Allie Rasmus

After living in five cities and two countries in 10 years, you could say I took the long way home back to the Bay Area. 

I was born in Oakland. Some of my earliest memories include playing on the boot at the front entrance of Children’s Fairyland, riding the bus with my Mom to Eastmont Mall (back when it was still a mall) and catching Saturday matinees with my Dad at the Grand Lake Theater.  

A career change for my Dad took us to Texas for a few years, but we missed the Bay Area so much, we came back. We settled in San Ramon a few months before the Loma Prieta Earthquake.  I can still remember the ground shaking while I struggled to get my footing and throw myself under a table while it was going on.  But the news story I remember having the greatest impact on me was the 1991 Oakland Hills fire. I distinctly remember watching a news reporter standing in the middle of a smoke-filled Highway 24, reporting on the fire’s devastation. It was emotional, impactful, important and brave. I wanted to do that when I grew up.

I had a chance to dip my toes in the TV news world before I went to college, working as an intern and later production assistant and writer for BayTV. After that, there was no turning back from TV news.

I got my Broadcast Journalism and Political Science degrees from Northwestern University in Evanston, Illinois. While I was there I learned the definition of winter, the meaning of “wind-chill factor” and “lake-effect snow” and, more importantly, the power and responsibility of good journalism. I owe a lot to my alma mater in both a professional and personal sense. If it wasn’t for NU, I never would have met my fellow-alum husband, and we wouldn't have the son and daughter we’re raising now. Becoming a parent has made me a better person, and also, a better reporter.   

I also received my Masters in Journalism from Northwestern, but before I did, I took time off to work as an online writer and production assistant at Univision’s Mexico City Bureau. I followed their news reporter and photographer all over the sprawling metropolis and to some of the more remote, rural areas beyond it. It was a fascinating experience seeing how news is gathered, presented and perceived in another country. On a personal level, my Mexico City adventure gave me an opportunity to spend four months living with my grandparents. The gift of that quality time with them was priceless.  

I went from Mexico’s capital city, to ours. During school breaks, I spent several months in Washington, D.C., first as a researcher for CNN Productions (documentaries) and then, during grad school, as an on-air reporter for WDTV in Bridgeport, West Virginia, based in Washington, D.C.

After grad school it was on to Austin, Texas, where I covered the State Legislature (and some of their eyebrow-raising bills, like the one to ban “sexy” cheerleading routines at high school football games – it didn’t pass).

I traveled all over the state, and my reports on the impact of newly-drawn congressional districts and a story on “Tamale traditions” in South Texas earned me two AP Broadcasters awards. When the political season wasn’t in session, I was chasing Hurricanes along the Gulf Coast. I went to New Orleans to cover Hurricane Katrina and was en route to Baton Rouge when the levees broke. We made it into the city by shadowing a group of Salvation Army volunteers who would hand out sandwiches and water to thousands of people camping out under freeway overpasses every night. Three of my Hurricane Katrina packages were part of a station entry that won a Regional Edward R. Murrow award.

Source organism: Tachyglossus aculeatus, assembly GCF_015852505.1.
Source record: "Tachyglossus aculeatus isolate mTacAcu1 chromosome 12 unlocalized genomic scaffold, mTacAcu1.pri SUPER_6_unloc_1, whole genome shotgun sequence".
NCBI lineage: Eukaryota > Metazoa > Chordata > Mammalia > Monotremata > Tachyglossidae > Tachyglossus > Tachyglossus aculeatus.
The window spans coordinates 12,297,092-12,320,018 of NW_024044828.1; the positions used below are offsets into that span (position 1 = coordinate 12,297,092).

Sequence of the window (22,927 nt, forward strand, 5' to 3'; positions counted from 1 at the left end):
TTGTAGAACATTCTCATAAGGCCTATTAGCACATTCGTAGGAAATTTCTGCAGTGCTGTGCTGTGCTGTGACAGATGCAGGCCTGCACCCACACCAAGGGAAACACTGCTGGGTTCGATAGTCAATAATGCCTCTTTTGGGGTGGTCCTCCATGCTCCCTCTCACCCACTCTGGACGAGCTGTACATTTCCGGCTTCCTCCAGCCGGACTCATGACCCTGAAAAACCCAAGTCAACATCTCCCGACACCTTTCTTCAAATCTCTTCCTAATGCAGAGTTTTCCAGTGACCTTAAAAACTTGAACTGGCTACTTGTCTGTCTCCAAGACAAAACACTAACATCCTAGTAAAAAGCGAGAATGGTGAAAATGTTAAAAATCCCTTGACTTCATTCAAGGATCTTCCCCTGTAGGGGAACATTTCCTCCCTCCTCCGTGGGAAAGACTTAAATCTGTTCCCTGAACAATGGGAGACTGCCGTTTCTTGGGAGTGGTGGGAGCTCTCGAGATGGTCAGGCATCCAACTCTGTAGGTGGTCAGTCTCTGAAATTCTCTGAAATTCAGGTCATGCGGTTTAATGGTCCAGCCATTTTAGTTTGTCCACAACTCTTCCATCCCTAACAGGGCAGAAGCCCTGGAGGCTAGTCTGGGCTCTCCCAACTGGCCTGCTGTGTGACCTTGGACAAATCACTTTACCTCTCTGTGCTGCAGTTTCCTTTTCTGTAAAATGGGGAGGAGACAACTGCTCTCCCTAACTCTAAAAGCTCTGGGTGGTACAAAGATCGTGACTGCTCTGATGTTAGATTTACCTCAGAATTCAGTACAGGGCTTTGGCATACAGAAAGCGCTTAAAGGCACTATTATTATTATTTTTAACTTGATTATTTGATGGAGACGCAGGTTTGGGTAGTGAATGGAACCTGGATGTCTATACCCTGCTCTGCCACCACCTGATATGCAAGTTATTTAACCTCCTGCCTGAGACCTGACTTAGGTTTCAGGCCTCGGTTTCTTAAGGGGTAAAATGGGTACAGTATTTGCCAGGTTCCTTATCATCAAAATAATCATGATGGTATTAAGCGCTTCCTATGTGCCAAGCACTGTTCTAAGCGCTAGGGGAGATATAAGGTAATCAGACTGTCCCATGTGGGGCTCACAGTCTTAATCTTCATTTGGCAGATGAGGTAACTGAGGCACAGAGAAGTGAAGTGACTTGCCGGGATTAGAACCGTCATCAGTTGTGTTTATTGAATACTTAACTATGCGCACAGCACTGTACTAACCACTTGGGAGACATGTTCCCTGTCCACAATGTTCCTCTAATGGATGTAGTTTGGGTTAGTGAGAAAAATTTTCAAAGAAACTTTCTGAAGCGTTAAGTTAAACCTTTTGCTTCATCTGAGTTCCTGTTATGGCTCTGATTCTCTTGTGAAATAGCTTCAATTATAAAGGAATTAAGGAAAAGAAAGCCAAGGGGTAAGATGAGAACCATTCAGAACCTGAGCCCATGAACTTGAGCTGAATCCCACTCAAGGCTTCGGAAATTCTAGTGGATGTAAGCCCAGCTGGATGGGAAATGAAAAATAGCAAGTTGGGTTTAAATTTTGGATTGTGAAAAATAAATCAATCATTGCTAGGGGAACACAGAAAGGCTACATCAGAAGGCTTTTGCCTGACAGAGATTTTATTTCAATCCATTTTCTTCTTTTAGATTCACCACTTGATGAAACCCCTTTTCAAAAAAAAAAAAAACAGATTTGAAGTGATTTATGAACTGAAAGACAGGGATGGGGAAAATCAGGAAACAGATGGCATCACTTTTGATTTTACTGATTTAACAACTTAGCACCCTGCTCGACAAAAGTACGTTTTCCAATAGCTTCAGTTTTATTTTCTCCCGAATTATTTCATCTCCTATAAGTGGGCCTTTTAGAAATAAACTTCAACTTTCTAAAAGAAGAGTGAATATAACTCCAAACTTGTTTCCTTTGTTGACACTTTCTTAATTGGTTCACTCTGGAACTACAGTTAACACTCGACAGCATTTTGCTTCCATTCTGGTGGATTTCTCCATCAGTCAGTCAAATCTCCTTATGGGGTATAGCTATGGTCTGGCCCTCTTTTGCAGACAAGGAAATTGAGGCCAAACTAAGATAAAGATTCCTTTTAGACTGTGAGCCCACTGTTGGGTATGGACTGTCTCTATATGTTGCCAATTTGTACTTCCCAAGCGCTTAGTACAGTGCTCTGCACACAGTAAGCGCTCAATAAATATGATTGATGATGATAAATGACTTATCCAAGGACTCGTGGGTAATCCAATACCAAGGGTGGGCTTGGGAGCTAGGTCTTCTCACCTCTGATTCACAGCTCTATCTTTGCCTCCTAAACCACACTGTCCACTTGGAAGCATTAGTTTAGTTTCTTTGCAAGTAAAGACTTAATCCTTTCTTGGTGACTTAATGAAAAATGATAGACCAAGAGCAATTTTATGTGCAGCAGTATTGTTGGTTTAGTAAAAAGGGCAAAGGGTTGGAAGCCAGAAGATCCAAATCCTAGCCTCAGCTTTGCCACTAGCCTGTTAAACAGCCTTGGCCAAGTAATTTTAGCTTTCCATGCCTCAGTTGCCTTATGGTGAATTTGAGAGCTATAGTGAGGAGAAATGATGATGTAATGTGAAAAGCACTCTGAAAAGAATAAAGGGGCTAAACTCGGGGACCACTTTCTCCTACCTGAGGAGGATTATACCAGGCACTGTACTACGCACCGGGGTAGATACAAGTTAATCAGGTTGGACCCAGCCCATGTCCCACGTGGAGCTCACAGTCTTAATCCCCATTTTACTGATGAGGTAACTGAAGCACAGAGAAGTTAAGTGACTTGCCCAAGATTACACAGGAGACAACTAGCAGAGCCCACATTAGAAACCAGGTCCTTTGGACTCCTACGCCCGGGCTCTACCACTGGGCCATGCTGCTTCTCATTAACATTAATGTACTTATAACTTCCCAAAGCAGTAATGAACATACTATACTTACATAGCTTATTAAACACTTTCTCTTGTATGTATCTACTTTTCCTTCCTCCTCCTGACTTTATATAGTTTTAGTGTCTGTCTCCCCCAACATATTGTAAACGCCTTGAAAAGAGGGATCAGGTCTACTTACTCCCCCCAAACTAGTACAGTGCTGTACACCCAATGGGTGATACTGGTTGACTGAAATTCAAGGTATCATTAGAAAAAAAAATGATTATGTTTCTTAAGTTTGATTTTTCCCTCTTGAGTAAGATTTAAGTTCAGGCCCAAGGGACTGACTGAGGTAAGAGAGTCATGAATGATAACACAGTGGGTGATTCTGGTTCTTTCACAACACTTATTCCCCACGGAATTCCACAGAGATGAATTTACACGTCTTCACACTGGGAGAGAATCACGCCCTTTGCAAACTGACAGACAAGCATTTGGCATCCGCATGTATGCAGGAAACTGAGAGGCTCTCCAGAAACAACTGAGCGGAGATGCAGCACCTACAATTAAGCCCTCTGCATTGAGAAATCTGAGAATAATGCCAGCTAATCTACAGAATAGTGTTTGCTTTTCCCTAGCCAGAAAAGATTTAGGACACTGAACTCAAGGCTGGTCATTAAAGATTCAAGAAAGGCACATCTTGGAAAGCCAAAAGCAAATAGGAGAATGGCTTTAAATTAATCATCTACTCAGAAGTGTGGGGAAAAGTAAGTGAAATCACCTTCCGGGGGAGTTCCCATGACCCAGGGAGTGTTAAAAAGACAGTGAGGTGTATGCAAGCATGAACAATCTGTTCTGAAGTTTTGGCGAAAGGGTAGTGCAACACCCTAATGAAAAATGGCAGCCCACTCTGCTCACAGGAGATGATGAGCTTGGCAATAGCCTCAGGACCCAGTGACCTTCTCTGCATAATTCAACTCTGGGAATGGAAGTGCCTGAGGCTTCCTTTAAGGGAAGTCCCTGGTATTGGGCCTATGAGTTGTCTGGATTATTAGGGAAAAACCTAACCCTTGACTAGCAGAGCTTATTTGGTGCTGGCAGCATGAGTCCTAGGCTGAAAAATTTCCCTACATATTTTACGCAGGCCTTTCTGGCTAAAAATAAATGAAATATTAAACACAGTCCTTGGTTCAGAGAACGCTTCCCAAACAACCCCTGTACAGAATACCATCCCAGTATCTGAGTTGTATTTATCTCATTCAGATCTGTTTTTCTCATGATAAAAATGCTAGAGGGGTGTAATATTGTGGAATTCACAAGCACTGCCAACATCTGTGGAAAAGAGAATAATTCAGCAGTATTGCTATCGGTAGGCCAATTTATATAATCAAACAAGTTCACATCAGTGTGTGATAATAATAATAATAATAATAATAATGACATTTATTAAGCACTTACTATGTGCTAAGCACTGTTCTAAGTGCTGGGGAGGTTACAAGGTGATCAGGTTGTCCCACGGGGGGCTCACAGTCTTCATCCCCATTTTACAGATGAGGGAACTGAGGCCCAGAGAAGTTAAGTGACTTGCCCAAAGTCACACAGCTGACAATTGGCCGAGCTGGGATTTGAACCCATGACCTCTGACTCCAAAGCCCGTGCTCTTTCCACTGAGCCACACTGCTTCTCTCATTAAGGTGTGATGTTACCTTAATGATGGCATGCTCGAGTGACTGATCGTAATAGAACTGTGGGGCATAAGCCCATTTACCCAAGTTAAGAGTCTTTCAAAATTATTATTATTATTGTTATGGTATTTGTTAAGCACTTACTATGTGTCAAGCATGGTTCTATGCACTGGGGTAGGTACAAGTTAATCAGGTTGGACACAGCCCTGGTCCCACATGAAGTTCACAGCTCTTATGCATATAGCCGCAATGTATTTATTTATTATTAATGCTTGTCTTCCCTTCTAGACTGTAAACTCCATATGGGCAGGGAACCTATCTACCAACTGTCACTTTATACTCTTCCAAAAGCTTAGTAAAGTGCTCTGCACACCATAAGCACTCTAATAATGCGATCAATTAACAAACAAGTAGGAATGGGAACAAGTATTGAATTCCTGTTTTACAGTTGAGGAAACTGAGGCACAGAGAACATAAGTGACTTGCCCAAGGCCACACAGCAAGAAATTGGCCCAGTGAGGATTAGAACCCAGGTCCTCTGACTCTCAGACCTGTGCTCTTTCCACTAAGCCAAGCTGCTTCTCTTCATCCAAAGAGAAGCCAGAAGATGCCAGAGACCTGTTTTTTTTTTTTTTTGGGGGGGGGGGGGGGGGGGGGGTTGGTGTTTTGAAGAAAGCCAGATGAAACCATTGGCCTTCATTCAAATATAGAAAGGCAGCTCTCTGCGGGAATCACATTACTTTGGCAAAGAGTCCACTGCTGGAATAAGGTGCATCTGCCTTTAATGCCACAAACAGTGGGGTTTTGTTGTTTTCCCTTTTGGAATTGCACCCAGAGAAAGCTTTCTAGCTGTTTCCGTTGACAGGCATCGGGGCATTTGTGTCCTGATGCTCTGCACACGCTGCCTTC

I’ve lived through Chicago winters, but I believe there’s no weather as extreme as a Phoenix summer.  My experience reporting in the hottest metro area in the country, at KSAZ-Fox 10, gave me a front-and-center view of the national immigration debate, and also, the crash in the housing market. The desert can be a tough place to live.  I learned a lot from the people I met and interviewed there, like the man  who summed it up his rags-to-riches-to-rags and foreclosure story by saying: “It’s just a house, as long as I’m alive, I can start over.” His resilience made an impression on me.

Coming back home to the Bay Area was a breath of fresh, fog-filled air. I joined KTVU in 2009. I report for Mornings on 2 on weekends, and the afternoon shows during the week. Most people dread Mondays. I am really lucky to be able to honestly say I look forward to the start of my work week on Saturdays, and Mornings on 2 and the fun people I get to work with are the reason why.

Every weekend provides a new experience – whether it’s learning to row on Lake Merritt on live television, shaking hands with a 3-D printed robot, interviewing young, record-breaking runners, or TV travel guide Rick Steves (I was a little star struck for that one!) I like documenting the daily adventures my job provides on social media. My favorite, impromptu pic was when I had a chance to sit in the middle of the Golden Gate Bridge while it was closed down to traffic. 

That’s my story, in a nutshell. If you have an interesting story or tip to share, drop me a note on Facebook, Twitter or Instagram. When I’m not at work, you’ll find me enjoying my number one job, as Mom, chasing my kids around the Oakland Zoo or one of the many great parks in the Bay Area.  

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